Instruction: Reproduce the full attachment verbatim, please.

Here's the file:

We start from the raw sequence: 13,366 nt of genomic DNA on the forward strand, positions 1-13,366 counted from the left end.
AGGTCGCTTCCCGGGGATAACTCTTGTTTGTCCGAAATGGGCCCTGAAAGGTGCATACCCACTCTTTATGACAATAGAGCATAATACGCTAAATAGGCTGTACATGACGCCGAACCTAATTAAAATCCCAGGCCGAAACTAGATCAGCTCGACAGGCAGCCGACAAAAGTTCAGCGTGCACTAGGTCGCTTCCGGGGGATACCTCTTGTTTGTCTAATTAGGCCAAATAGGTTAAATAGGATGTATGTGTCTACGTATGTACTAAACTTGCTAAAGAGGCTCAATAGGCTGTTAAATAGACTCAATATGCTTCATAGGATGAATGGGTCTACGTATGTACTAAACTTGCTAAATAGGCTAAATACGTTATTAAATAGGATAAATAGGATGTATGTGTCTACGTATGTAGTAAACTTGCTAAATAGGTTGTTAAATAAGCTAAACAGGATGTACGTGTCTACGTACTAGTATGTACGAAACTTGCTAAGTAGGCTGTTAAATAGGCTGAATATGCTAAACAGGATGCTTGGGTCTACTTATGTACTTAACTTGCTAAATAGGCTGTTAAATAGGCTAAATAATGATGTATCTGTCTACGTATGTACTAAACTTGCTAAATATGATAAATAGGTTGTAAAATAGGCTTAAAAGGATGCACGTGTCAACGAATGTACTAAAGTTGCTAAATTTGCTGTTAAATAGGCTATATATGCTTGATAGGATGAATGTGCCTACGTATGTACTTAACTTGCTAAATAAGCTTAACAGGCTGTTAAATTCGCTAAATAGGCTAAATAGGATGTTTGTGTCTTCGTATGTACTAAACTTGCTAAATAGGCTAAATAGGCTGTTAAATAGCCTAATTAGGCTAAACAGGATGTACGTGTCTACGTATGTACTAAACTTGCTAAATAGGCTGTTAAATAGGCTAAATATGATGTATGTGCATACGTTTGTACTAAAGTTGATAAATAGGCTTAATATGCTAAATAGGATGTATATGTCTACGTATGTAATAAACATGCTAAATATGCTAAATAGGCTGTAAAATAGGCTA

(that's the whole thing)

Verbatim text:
We start from the raw sequence: 13,366 nt of genomic DNA on the forward strand, positions 1-13,366 counted from the left end.
AGGTCGCTTCCCGGGGATAACTCTTGTTTGTCCGAAATGGGCCCTGAAAGGTGCATACCCACTCTTTATGACAATAGAGCATAATACGCTAAATAGGCTGTACATGACGCCGAACCTAATTAAAATCCCAGGCCGAAACTAGATCAGCTCGACAGGCAGCCGACAAAAGTTCAGCGTGCACTAGGTCGCTTCCGGGGGATACCTCTTGTTTGTCTAATTAGGCCAAATAGGTTAAATAGGATGTATGTGTCTACGTATGTACTAAACTTGCTAAAGAGGCTCAATAGGCTGTTAAATAGACTCAATATGCTTCATAGGATGAATGGGTCTACGTATGTACTAAACTTGCTAAATAGGCTAAATACGTTATTAAATAGGATAAATAGGATGTATGTGTCTACGTATGTAGTAAACTTGCTAAATAGGTTGTTAAATAAGCTAAACAGGATGTACGTGTCTACGTACTAGTATGTACGAAACTTGCTAAGTAGGCTGTTAAATAGGCTGAATATGCTAAACAGGATGCTTGGGTCTACTTATGTACTTAACTTGCTAAATAGGCTGTTAAATAGGCTAAATAATGATGTATCTGTCTACGTATGTACTAAACTTGCTAAATATGATAAATAGGTTGTAAAATAGGCTTAAAAGGATGCACGTGTCAACGAATGTACTAAAGTTGCTAAATTTGCTGTTAAATAGGCTATATATGCTTGATAGGATGAATGTGCCTACGTATGTACTTAACTTGCTAAATAAGCTTAACAGGCTGTTAAATTCGCTAAATAGGCTAAATAGGATGTTTGTGTCTTCGTATGTACTAAACTTGCTAAATAGGCTAAATAGGCTGTTAAATAGCCTAATTAGGCTAAACAGGATGTACGTGTCTACGTATGTACTAAACTTGCTAAATAGGCTGTTAAATAGGCTAAATATGATGTATGTGCATACGTTTGTACTAAAGTTGATAAATAGGCTTAATATGCTAAATAGGATGTATATGTCTACGTATGTAATAAACATGCTAAATATGCTAAATAGGCTGTAAAATAGGCTA